Helen Keller

Wrentham, Mass.


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  1. I’m surprised that Helen Keller was such a huge proponent for this. As a person with a disability I know that people with all disabilities are contributors to society. But it took a long time to get to this place and society is still working on it.

  2. Hi Kathleen, it isn’t really hard to understand. Helen Keller did not perceive herself as being disabled in the same sense as others are disabled. She was afflicted by a disease after her birth. Apart from that, she was genetically sound.

    As for ‘society’ working on it, I wouldn’t hold your breath. While it is politically correct these days to have empathy for those with disabilities, many of the people who carry that banner loudly also believe that it would have been better if the disabled never came into existence at all. That is, it would have been better for them–and society–if they had been aborted. But, now that they’re here, the ‘humane’ thing is to make the best of it. So on and so forth, yadda yadda yadda.

    The high abortion rates of those diagnosed with a birth defect in the womb is manifestly clear when we see whole countries where nary a person with Down Syndrome (for example) is born. Australia would be such an example. How is it that the omni-compassionate people of Australia could have fewer Down Syndrome people to show their concern for than ever before? Is it because fewer are conceived? No, it is because these same omni-compassionate people think it is perfectly acceptable, even preferable, to ensure that those who are conceived, are not born.

    So, any deference and sympathy that the disabled presently enjoy in our ‘society’ should be taken with a grain of salt, in my opinion. If the movement for ‘genetic justice’ is any indication, it will only be the Helen Keller types of disabled people (ie, disabled due to accident, illness, etc) that receive society’s warm embrace. The rest will be frowned upon.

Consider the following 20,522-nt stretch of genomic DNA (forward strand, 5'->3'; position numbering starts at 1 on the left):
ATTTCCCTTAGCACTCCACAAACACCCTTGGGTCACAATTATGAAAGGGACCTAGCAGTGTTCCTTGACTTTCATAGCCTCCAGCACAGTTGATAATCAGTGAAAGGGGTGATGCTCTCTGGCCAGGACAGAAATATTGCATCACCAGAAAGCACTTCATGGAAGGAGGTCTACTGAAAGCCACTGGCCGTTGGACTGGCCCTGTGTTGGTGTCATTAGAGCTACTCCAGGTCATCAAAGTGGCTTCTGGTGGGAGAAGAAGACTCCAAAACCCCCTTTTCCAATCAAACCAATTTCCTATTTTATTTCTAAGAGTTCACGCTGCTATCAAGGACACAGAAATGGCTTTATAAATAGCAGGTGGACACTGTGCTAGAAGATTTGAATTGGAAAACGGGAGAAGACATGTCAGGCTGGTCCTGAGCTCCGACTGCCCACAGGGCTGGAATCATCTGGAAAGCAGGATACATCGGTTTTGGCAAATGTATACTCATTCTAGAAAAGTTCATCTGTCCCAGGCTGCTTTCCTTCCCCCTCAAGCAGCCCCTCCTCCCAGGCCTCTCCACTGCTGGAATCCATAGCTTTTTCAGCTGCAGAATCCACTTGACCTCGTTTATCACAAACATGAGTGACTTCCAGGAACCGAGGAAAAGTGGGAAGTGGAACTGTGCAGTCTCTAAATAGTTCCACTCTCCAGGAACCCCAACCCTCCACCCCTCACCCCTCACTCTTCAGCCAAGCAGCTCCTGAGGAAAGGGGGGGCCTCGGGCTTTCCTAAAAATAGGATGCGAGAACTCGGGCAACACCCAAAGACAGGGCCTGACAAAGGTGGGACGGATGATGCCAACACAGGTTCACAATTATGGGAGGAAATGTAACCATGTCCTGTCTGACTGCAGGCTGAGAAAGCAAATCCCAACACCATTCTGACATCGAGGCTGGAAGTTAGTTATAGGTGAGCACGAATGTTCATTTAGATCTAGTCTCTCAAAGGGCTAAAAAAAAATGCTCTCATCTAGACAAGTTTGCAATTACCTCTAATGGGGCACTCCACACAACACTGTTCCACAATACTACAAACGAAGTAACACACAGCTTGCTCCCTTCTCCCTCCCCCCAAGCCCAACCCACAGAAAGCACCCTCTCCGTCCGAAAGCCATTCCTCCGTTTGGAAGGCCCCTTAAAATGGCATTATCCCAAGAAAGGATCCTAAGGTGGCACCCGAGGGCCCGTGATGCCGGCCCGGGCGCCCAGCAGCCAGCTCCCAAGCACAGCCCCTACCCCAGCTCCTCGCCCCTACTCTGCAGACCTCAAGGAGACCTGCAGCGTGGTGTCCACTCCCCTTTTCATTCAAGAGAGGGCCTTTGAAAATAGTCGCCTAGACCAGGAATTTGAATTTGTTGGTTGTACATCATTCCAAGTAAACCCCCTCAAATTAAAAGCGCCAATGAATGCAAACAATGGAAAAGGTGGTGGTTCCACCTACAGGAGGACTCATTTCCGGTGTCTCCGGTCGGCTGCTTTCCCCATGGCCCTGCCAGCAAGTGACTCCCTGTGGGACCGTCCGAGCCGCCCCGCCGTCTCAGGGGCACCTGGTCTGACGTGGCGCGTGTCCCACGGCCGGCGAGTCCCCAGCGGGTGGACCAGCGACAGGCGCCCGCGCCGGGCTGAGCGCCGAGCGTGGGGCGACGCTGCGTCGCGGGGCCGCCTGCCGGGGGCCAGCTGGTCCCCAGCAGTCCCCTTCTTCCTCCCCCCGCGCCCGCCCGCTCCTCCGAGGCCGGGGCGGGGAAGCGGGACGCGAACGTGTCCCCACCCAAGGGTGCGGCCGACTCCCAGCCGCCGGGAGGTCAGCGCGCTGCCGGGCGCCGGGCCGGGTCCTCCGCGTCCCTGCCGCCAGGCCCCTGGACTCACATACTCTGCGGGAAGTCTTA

I say this as someone whose daughter was born with a birth defect, and who has actually had someone ask me, to my face, how I could bring someone into the world knowing that they would be disabled.

    ‘Progress,’ indeed.

      • Rena Havens on October 19, 2020 at 12:31 am
      • Reply

      No one is ultimately safe from the physician assisted suicide in illness or in old age. A person either preborn or later will face what a society without God and Jesus will decide. The Declaration of Independence gives us the right to life and liberty. Those rights come from the Creator,God and not the government in power. We are a republic and not a democracy. Not mob rule. John Jay the first Chief Justice of the Supreme Court said that we are a Christian nation and have not only the right but the duty to choose Christian rulers. Public schools have stolen our children. John Dewey, NEA ,SIECUS, Outcome Based Education ,Mastery Learning,Goals 2000 etc have brainwashed our children. So government
      of the people for the people and by the people with religion and morality as( George Washington stated in his farewell adress) needs to be restored. Massachusetts has a great constitution. So I will pray for America. Amen

    • Duku on May 30, 2021 at 7:05 pm
    • Reply

    They will shift wording, definitive meaning, website data,& c. To avoid accountability on the slightest bit.

    We have a Right to eat, sleep, work, and fall ill to the death of a family members debt or “fee” on death.

    This “Country” is warped from 1743 – current.

  1. […] Keller:  Physicians Juries for Defective Babies published in New Republic […]

  2. […] severe disabilities to die. He withheld treatment that would have saved the baby’s life. In a letter to the New Republic, Keller maintained that Dr. Haiselden had done the right thing by euthanizing the baby, whom she […]

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  4. […] euthanasia for the mentally handicapped. One surprising supporter was Helen Keller. She wrote in The New Republic that the fate of the “idiot baby” whose “existence is not worthwhile” […]